More than six in 10 (61%) over 45s favour the introduction of a cap on social care fees, a new report have revealed.
Research by retirement specialist Just Group for its Care Report 20211 found that only 13% of over-45s disagreed with the idea of the cap while support for it was higher even than the state picking up the whole bill (52%) for everybody needing later life support.
“At the moment, no-one knows how much professional care might cost them in the future,” said Stephen Lowe, group communications director at retirement specialist Just Group.
“Some will face no or modest costs while others will have their costs covered due to having particular health needs. However, an unlucky few will end up needing many years of expensive support that can leave even wealthy people with virtually no savings or assets.
“The levels of support for capping costs reflects the fact that people know that whether they will need care is a lottery and, while happy to contribute, they fear having to write a blank cheque.”
A cap on care costs was proposed in 2011 by the Commission on Funding of Care and Support chaired by Andrew Dilnot, which said that about one in 10 over-65s would face care costs of more than £100,000 in their lifetime.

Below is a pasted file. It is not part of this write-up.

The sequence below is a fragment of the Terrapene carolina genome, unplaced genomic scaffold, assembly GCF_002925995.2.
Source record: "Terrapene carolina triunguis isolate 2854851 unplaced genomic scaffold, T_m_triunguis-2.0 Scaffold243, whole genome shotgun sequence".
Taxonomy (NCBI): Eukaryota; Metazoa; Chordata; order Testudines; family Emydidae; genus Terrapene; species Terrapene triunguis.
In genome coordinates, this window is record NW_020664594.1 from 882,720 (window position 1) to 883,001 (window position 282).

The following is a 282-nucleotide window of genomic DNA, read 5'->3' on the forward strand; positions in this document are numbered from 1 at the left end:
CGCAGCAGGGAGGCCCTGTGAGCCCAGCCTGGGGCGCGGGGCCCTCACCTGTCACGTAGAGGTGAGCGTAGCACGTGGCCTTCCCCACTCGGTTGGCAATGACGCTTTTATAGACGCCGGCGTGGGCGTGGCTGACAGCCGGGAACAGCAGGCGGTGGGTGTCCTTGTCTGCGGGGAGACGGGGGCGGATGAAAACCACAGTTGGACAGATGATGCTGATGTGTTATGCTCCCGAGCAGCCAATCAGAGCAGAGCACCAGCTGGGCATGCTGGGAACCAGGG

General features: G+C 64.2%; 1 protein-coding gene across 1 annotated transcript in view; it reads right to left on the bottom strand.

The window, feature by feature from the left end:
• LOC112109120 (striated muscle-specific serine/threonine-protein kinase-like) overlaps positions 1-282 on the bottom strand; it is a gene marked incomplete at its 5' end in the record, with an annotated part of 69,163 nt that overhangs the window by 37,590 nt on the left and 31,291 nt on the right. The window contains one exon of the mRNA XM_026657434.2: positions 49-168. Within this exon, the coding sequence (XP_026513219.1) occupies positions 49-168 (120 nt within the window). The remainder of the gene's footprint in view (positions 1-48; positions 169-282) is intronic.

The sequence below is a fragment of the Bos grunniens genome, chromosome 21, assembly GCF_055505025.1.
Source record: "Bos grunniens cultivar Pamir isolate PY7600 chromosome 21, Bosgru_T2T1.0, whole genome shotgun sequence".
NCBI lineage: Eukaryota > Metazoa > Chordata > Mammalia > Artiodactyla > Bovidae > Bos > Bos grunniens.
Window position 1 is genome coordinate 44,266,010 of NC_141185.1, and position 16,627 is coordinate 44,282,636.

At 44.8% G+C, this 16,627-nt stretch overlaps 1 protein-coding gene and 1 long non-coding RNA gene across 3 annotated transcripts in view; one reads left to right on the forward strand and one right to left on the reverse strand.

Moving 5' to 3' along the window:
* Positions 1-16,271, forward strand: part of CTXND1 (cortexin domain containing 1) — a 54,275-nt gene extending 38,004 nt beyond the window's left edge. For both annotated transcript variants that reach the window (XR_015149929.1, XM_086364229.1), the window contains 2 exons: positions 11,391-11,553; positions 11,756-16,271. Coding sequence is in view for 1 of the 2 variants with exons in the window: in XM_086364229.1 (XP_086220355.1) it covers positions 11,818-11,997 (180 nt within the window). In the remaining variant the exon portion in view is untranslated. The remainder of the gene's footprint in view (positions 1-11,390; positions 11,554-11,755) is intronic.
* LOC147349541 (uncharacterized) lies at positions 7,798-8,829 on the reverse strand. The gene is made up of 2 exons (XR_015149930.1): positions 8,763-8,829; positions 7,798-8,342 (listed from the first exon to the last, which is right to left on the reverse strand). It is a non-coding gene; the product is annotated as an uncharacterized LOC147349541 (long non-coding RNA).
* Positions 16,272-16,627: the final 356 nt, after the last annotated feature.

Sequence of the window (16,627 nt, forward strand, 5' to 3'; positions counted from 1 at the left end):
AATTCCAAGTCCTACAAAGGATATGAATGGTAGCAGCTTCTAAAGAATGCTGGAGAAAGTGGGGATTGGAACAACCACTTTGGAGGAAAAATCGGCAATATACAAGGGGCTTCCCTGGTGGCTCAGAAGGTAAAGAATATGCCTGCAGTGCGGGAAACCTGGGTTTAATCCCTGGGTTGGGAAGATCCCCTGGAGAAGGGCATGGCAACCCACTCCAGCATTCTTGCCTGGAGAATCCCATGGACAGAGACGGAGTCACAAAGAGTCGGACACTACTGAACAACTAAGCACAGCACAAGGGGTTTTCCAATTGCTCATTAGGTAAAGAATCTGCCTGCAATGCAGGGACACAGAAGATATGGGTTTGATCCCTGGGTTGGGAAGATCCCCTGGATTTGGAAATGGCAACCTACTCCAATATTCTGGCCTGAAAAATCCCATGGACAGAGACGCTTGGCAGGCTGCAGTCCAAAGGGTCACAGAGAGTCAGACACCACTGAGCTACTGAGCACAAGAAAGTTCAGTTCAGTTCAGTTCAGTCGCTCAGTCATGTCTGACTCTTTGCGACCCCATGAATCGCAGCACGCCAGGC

The cap was designed to cover personal care, but not spending on ‘hotel’ costs such as food and accommodation which the individual would still be expected to pay themselves from income.
Legislation for a cap of £72,000 was passed but never implemented. Recent press speculation suggests Boris Johnson is considering a cap of around £50,000 which would still cost several billions at a time the economy recovers from the pandemic.
Hope of an imminent announcement on social care reform were dashed this week, however, with government apparently delaying any move until the autumn.
“The Prime Minister has to weigh up the cost of any funding reforms against the cost of doing nothing and seeing more pressure put on families and communities,” said Stephen.
“If he wants people to plan for the future and to look forward to later life with confidence rather than fear, then he needs to come good on his pledge to fix social care. There are a number of different ideas doing the rounds, but the principle of a cap is certainly one that a majority of the public seem to broadly understand and support.”